Trump's top national security advisers are preparing to advise him to deploy an additional 3,000 to 5,000 troops, bolstering the commitment in a country where the US has repeatedly sought -- and struggled -- to wind down its 16-year military presence.
Should he heed that advice, Trump would be sending the second signal in as many months that he is wavering on his commitment to radically alter the direction of US foreign policy and diminish the United States' direct involvement in conflicts around the globe.
In April, Trump authorized a missile strike against a Syrian government air base after the regime allegedly used chemical weapons on civilians. The unprecedented use of force came despite his arguing against such action during the campaign.
The debate that took place inside the West Wing in the lead-up to Trump's decision to approve that barrage against the Syrian base is now playing out again inside the West Wing. Trump's top advisers are vying to sway the President by playing to his competing instincts: on the one hand, his non-interventionist and "America First" worldview and, on the other, his desire to crush terrorists with bold military action.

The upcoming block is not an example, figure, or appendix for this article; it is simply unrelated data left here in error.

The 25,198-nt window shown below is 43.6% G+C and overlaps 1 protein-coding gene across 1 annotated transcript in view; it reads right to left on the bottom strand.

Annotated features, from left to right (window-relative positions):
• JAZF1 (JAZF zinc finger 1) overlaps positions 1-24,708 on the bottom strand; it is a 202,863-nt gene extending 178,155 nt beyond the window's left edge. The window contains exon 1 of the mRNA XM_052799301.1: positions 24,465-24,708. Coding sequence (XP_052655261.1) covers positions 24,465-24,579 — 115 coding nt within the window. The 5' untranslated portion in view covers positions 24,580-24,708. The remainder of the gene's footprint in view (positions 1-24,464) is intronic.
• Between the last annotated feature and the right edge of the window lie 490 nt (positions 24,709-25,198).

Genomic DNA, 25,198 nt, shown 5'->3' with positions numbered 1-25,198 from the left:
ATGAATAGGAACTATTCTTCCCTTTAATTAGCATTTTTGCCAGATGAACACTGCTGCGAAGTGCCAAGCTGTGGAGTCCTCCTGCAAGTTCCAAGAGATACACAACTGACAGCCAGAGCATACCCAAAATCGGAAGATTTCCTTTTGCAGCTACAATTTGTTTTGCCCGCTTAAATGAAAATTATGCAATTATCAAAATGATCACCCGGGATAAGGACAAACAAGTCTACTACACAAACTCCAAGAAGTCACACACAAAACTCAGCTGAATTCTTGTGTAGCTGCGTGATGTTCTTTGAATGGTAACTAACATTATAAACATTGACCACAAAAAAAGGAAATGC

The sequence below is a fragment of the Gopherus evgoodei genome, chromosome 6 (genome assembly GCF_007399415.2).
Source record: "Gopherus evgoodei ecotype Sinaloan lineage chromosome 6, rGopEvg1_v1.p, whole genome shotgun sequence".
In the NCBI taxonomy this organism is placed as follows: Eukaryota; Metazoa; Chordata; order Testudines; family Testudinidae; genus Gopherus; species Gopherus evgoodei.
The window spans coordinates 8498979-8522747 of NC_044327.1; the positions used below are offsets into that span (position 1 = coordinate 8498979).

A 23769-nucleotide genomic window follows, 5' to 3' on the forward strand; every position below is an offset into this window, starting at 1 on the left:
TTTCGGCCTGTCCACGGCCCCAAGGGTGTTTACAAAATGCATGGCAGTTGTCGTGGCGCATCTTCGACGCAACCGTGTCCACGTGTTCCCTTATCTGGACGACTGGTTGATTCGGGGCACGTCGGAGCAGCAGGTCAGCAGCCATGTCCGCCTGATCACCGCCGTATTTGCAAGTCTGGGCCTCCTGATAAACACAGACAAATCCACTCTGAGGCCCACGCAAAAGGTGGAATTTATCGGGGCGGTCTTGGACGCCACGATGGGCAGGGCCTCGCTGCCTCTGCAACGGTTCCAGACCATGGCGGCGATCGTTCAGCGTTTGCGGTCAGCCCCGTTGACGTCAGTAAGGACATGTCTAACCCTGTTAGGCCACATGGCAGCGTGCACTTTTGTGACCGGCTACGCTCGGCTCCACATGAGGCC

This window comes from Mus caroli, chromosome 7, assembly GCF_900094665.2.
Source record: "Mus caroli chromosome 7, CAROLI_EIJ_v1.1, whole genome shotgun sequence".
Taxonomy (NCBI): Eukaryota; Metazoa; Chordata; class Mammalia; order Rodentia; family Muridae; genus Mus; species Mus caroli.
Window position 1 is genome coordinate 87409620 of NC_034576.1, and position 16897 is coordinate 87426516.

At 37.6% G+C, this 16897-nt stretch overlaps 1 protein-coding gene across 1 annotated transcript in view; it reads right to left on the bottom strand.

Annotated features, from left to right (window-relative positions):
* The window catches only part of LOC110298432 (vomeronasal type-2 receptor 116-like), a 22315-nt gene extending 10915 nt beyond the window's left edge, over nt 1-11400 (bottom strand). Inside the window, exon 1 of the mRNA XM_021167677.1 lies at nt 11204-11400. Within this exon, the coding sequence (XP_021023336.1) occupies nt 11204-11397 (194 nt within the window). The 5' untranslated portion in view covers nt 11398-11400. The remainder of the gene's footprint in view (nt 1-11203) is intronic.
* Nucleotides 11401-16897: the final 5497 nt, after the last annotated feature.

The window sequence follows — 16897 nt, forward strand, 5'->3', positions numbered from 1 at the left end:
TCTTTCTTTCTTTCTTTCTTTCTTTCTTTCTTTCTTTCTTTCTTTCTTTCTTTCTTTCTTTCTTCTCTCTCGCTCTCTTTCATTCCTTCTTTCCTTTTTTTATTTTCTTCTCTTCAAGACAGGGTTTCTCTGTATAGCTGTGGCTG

Trying to notch a 'win' in Afghanistan
Trump's official national security team is lining up behind the proposal, with national security adviser H.R. McMaster and Defense Secretary James Mattis firmly behind boosting troop levels, a source familiar with the discussions told CNN.
The primary opposition has come from Steve Bannon, the president's chief strategist and fierce guardian of Trump's campaign promises, a former naval officer who like Trump has long disparaged the United States' endless wars in the Middle East.
But Bannon's influence may be limited in the wake of his removal from the National Security Council's principals committee, which left the political aide without a permanent seat at the table where the most serious national security matters are debated.
White House press secretary Sean Spicer signaled twice this week that Trump has directed his advisers to formulate a strategy to "win" in Afghanistan and defeat terrorist groups there. And he insisted a decision to increase troop levels wouldn't mark a break with Trump's campaign rhetoric.
"His priorities remain the same, but he's going to do what he can to make sure that he protects the country and our people and the threats that face the United States," Spicer said. "That's one thing that he was also very clear on in the campaign, that as president he is going to do everything he can to defeat radical Islamic terrorism."
A debate over nation-building